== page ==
To enable this rule, you should go to the Local Group Policy Editor and in the Computer Configuration tab go through the following: Administrative Templates → Windows Components → Windows Protector → Exploit Guard in Windows Protector → Reduce possible attack vectors. Next you need to open “Configure rules to reduce possible attack vectors”.
Enable the function by selecting the “Enabled” radio button and clicking the “Show” button. In the window that opens, enter the GUID of the rule and its value. The values take the form:
- 0 – does not work
- 1 – blocks
- 2 – does not block, but logs.
Let’s turn the feature on, add a rule and try to execute the file with the malicious macro.
Figure 2: Malicious action blocking alert
At this point you will get a notification that the macro actions are blocked. But if you run a macro which, for example, calculates the price of a discount on an item inside a table, the Defender will not block it.
Windows 10 virtualization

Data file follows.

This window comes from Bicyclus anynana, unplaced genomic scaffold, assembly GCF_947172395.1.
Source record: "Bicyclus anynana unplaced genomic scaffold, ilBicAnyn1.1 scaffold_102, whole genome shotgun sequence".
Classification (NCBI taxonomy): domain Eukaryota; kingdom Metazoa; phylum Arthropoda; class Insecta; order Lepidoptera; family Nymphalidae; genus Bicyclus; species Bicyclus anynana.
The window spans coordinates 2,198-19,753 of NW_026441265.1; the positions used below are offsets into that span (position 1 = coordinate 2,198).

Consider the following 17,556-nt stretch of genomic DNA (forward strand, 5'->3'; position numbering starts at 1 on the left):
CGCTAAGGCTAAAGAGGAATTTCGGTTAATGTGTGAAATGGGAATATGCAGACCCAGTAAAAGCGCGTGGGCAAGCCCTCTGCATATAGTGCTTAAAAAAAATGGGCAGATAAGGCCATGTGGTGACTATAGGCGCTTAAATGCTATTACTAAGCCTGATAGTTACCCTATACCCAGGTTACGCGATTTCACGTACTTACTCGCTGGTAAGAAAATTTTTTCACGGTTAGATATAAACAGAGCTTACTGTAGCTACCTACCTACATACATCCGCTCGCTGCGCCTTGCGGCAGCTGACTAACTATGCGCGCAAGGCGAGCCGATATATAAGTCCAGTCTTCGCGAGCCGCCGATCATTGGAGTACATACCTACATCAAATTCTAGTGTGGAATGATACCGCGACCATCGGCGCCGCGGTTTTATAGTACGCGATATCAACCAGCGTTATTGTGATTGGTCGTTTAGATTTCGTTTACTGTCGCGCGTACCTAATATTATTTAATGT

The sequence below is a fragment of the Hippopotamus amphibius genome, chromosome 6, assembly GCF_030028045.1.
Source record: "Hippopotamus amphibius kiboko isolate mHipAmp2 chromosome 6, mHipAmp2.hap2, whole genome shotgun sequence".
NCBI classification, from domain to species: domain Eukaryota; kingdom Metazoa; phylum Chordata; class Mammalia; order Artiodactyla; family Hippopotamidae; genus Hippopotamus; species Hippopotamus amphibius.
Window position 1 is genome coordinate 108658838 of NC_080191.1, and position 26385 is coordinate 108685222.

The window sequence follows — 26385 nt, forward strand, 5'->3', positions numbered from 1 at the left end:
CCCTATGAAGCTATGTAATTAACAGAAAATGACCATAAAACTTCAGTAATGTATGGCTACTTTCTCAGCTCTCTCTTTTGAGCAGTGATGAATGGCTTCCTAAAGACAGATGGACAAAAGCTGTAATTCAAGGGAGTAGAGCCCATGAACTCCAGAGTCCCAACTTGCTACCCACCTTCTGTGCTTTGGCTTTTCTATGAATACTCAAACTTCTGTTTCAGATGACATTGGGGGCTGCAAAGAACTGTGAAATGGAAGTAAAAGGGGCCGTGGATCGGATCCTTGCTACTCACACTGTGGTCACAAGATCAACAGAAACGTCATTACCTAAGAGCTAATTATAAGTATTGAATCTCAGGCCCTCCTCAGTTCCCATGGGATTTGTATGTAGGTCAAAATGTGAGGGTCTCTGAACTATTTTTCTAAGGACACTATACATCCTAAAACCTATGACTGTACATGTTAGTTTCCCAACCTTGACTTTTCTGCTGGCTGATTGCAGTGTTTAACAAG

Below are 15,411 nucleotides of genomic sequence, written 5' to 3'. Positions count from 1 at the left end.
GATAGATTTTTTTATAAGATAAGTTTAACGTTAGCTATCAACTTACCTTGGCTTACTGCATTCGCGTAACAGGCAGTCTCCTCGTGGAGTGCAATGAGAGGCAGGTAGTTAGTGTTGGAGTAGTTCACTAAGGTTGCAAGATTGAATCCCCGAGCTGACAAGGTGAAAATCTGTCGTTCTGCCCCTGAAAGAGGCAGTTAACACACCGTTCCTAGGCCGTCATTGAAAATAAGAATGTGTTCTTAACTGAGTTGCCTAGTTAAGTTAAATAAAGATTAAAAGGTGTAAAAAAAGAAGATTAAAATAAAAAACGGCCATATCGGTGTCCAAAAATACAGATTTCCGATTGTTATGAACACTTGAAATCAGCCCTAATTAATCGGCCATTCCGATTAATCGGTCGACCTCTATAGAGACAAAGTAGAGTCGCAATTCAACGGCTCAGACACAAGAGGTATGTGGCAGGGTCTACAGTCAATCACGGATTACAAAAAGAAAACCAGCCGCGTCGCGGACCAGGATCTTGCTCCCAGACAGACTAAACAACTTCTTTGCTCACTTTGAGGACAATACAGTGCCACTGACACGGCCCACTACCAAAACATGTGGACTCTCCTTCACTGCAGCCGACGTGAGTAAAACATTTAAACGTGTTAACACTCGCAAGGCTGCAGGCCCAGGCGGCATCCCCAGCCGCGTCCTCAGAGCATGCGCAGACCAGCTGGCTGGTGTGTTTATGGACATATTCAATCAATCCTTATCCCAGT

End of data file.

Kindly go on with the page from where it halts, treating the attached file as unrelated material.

Ideally, the information security protection policy in an organization is such that users should not have local administrator privileges on any workstation, but in practice it is hard to comply. In any case, one or two stations usually have such rights. And the example with Mimikatz showed how an NTLM hash of a user’s password can be retrieved from the dump of the lsass.exe process. It can still be used. More complicated, but still.
This step reveals a problem with the Windows operating system architecture. If a user has local administrator privileges – he can do everything on this machine. And this paradigm cannot be broken, as this is the basis for most Windows applications. The question has arisen: how to protect some data, so that no one can access it, no matter what their privileges are, and at the same time leave the local administrator? In Windows 10, the answer is found in the Windows 10 Virtualization-Based Security feature.
This feature allows you to run a virtual environment outside of the operating system, and inside that virtualization run data containers. And since the hypervisor is closer to the computer hardware than the operating system itself, the virtual environment itself determines the level of trust in the virtual containers.
Figure 3: Windows 10 Virtualization-Based Security Architecture
The bottom line is that even if you have a local administrator working on the system, they can’t access the data in the virtual containers. And only some system requests can be sent to the container.